A short trip from Mare Island to Concord Weapons Station to on-load ammo - (the Proteus still had her 5 in gun at the time - plus 20MM and small arms stuff) - and we were off to Hawaii.
I've been driving all night, my hand's wet on the wheel; There's a voice in my head that drives my heel; It's my baby calling - saying "I need you here"; And it's a half past four and I'm shiftin' gear;... We've got this thing, and it's a called RADAR love; We've got a wave, in the air: RADAR Love... Golden Earring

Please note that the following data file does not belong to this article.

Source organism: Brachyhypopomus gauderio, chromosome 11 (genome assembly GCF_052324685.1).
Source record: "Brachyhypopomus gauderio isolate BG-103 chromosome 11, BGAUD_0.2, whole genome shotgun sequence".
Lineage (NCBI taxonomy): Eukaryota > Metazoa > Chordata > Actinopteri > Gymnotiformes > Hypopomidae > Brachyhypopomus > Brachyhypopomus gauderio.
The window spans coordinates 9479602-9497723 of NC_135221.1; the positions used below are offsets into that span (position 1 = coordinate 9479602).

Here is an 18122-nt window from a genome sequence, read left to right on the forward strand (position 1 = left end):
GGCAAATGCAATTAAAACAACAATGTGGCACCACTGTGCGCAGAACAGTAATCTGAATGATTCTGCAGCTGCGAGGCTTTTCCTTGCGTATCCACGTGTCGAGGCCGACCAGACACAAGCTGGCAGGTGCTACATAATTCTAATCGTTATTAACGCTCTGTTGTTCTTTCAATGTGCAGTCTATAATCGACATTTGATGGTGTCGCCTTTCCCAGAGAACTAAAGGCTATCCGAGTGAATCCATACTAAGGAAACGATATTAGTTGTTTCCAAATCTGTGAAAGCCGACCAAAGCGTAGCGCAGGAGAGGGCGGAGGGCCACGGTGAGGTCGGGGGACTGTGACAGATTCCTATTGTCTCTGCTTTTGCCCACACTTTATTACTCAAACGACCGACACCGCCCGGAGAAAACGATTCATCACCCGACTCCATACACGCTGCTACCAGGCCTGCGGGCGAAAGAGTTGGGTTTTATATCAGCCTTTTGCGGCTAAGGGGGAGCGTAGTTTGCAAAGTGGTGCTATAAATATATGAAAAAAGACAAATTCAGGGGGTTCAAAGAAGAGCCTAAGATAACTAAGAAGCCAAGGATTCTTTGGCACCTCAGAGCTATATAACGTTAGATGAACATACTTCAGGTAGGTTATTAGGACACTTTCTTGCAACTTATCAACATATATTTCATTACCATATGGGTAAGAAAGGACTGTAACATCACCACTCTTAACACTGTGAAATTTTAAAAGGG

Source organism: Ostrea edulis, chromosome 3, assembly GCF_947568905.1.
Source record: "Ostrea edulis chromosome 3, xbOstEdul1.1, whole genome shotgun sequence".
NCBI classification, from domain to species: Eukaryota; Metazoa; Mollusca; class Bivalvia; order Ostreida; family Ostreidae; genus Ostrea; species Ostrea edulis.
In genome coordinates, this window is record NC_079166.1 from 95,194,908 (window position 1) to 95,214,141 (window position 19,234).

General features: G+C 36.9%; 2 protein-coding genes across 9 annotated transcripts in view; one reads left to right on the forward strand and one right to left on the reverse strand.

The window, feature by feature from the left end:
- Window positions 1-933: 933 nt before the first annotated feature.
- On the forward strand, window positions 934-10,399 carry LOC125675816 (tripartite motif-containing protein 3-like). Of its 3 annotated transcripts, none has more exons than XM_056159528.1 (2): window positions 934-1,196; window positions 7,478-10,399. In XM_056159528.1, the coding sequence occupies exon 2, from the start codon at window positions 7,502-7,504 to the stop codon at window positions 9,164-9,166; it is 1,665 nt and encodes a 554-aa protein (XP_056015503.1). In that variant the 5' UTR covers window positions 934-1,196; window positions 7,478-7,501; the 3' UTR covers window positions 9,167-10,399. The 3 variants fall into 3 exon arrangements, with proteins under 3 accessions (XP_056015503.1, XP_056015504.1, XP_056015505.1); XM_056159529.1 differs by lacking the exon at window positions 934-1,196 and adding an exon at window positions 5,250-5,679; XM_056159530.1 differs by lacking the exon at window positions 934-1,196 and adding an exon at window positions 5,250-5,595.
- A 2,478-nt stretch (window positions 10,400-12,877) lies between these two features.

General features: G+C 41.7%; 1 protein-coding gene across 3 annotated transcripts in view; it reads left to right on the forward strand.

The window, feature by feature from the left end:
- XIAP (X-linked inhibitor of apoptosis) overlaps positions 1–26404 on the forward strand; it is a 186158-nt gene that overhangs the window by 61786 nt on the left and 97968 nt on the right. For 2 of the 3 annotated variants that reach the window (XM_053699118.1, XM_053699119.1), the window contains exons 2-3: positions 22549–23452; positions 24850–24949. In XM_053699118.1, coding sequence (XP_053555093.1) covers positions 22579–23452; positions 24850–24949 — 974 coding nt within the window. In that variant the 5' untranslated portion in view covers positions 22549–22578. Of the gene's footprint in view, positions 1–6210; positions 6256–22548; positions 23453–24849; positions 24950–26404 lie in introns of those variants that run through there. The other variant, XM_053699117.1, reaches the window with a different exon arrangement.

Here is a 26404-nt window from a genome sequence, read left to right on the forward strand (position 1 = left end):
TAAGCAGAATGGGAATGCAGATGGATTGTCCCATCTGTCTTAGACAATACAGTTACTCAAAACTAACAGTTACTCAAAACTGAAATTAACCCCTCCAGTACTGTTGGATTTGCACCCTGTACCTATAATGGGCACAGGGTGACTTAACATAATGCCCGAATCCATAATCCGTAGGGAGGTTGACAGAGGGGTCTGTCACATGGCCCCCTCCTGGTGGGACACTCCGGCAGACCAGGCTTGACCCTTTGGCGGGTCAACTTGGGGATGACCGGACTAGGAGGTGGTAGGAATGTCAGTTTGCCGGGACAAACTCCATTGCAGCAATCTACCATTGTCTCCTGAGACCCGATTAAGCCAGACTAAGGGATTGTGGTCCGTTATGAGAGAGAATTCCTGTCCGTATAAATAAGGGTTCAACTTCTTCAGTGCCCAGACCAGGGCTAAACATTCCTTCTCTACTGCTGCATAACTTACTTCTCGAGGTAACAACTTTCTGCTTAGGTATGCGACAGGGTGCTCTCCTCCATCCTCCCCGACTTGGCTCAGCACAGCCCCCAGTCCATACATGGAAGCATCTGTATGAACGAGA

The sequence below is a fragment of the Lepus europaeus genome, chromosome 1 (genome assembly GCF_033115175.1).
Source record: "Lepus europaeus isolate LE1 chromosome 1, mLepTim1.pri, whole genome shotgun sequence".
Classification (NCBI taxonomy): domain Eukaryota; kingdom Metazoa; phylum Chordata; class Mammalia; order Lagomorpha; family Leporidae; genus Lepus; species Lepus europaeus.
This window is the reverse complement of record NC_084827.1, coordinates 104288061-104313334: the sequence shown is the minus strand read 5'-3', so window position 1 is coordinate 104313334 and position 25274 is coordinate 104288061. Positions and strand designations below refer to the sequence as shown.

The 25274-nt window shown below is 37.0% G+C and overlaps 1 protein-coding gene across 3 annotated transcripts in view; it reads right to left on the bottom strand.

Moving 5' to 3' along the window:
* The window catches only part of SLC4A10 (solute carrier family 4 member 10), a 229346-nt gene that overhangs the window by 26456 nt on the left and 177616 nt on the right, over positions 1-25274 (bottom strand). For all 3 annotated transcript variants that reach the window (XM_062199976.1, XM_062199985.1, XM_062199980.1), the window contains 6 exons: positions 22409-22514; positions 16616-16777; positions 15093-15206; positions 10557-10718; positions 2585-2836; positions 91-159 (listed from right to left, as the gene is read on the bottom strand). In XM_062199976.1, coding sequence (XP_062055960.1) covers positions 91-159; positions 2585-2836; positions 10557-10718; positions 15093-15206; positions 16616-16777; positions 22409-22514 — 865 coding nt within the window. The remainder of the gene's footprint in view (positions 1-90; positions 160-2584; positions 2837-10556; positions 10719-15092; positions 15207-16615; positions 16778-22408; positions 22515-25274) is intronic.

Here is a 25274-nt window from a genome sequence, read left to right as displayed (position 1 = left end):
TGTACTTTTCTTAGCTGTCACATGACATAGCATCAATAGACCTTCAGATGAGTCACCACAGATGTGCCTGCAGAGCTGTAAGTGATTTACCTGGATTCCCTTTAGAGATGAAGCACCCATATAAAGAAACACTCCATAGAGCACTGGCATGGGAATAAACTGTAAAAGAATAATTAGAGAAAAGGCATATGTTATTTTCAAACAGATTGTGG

As usual, the Proteus was short handed when it came to "sea" personnel. So many of us would get "volunteered" for duty in various at-sea watches throughout the ship. Since I was now a little more senior, I didn't get "volunteered" for Engineering this time - instead - it was to the Combat Information Center - or CIC. On the Proteus - the CIC is - ah - minimal - It's really just an over-grown plot room; with a Master PPI repeater (RADAR Scope with the main RADAR operating controls remoted on it); A gyro-repeater; log repeater (ships speed); and a Dead-Reconing Tracer (DRT) - a device which takes in speed and direction from the gyro and log - and actually traces the ship's movement onto a chart or map. Our DRT had zillions of gears and dials and adjustments so that the scale of motion can be set anywhere from 1" = 200 yards (for harbor and similar use) - clear out to something like 1" = 20 miles - for open ocean track. We left ours in the 1" = 200 yards mode - and only used it for man-overboard drills. Anyway I started out as RADAR watch - and started learning plotting, and other neat stuff. Certainly made the trip from California to Hawaii go quickly.